Aug. 8 (Bloomberg) -- A group of Energy Future Holdings Corp.’s creditors should wait at least 30 days before asking a judge to approve a second committee to represent debt holders in the company’s $49.7 billion bankruptcy case, said the U.S. Trustee, which oversees such panels.
“The appointment of a second creditors’ committee at this time is premature,” Richard L. Schepacarter, an attorney with the Office of the U.S. Trustee said in a court filing in Wilmington, Delaware, yesterday. “In fact, it may be unnecessary.”
Last month, American Stock Transfer & Trust Company LLC asked the U.S. Trustee to appoint a second panel to represent lower ranking creditors of Energy Future. American Stock is the indenture trustee for investors holding the company’s so-called legacy notes and some debt related to the company’s 2007 leveraged buyout.
Energy Future filed bankruptcy in April, listing $49.7 billion of debt. A plan negotiated with senior lenders to split the company in two and give each piece to a different group of creditors was abandoned last month in the face of opposition by lower-ranking debt holders.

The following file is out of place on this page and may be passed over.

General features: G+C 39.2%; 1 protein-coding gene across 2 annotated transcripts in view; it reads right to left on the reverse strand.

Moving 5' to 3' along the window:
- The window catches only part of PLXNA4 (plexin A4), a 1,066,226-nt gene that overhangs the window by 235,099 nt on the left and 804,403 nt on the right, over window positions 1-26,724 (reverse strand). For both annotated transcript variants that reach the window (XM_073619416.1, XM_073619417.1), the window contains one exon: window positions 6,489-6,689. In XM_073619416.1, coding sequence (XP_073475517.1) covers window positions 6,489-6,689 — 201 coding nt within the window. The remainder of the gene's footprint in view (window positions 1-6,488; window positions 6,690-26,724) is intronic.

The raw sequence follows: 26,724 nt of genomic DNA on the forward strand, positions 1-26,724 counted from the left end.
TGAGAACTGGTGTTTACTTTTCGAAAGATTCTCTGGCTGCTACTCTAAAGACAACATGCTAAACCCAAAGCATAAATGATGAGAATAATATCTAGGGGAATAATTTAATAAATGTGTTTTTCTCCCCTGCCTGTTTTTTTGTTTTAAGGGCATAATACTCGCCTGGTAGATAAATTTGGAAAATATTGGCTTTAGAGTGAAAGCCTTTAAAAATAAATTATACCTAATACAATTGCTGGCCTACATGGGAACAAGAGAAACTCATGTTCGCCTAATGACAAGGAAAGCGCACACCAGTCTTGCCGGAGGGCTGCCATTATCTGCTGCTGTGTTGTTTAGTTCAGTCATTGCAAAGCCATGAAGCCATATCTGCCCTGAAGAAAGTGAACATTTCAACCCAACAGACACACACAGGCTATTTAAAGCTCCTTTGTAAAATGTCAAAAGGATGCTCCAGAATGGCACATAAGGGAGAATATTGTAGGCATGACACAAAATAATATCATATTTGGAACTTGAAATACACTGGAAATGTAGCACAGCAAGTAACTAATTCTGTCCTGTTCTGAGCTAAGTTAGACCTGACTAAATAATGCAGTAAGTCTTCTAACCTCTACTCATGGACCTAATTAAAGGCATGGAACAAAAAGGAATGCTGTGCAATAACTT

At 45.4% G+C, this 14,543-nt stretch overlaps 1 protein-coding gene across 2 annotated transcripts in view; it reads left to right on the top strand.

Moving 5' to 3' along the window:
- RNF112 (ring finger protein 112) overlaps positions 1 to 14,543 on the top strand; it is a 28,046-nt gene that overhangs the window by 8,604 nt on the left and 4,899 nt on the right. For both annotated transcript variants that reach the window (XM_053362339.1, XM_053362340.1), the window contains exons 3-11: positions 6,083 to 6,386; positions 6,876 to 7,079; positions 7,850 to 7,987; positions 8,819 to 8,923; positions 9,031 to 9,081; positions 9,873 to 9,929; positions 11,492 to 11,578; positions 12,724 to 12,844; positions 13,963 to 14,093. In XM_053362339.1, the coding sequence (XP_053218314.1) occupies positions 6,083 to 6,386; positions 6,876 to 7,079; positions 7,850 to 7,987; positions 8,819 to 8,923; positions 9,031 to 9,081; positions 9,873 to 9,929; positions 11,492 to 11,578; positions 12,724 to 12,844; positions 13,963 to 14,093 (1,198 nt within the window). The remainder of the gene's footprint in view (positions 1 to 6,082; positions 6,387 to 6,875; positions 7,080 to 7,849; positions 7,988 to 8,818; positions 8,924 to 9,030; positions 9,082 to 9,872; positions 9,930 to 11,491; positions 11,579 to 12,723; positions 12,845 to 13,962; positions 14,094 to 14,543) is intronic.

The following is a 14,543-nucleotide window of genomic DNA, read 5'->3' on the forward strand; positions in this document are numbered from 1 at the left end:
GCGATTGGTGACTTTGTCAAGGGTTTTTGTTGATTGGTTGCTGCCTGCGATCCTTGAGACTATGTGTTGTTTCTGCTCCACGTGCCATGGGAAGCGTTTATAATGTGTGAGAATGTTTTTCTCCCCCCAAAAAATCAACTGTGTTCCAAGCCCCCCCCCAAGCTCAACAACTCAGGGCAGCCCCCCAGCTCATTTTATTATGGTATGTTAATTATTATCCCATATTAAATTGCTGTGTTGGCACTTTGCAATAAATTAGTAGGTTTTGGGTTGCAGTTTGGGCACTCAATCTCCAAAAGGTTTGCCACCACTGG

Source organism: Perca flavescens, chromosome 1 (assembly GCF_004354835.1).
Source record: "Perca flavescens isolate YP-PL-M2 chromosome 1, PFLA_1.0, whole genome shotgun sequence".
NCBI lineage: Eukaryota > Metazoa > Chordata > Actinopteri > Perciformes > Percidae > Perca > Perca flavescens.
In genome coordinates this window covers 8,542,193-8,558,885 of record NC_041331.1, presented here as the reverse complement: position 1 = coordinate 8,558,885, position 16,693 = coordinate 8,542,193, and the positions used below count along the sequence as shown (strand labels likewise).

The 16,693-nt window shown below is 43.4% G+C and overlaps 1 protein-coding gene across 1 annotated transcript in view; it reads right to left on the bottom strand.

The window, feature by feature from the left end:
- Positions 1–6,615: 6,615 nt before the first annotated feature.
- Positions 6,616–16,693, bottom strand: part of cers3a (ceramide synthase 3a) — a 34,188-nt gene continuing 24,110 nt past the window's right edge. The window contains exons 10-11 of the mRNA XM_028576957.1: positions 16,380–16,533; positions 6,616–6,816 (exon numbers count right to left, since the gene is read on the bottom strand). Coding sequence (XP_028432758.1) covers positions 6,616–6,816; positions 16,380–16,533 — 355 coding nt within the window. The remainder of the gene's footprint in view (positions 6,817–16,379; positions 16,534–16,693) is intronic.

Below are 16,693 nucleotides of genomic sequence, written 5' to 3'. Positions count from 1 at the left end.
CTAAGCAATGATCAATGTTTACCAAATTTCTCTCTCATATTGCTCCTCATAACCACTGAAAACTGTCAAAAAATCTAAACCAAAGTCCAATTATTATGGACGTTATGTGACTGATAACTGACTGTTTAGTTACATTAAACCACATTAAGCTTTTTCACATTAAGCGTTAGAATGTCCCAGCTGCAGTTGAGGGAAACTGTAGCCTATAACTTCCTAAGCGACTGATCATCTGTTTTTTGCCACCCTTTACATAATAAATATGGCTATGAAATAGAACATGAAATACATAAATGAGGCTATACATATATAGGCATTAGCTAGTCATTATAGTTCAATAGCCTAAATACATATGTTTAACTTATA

The U.S. Trustee has already appointed one committee to represent unsecured creditors of three Energy Future units. American Stock argued that the parent company needs a separate committee because the bankruptcy case is so complicated.
The U.S. Trustee is an arm of the U.S. Justice Department and monitors corporate bankruptcies, appointing creditor committees and occasionally filing court papers on various issues related to the federal bankruptcy code.
Lower-ranking creditors, whose debt is not backed by any collateral, are often represented in large bankruptcies by a committee. The committee is given money by the company to hire lawyers and financial advisers to review reorganization proposals, file motions and fight for the interest of the lower-ranking creditors.
U.S. Bankruptcy Judge Christopher Sontchi is scheduled to consider American Stock’s request on Aug. 13.
The case is Energy Future Holdings Corp., 14-bk-10979, U.S. Bankruptcy Court, District of Delaware (Wilmington).
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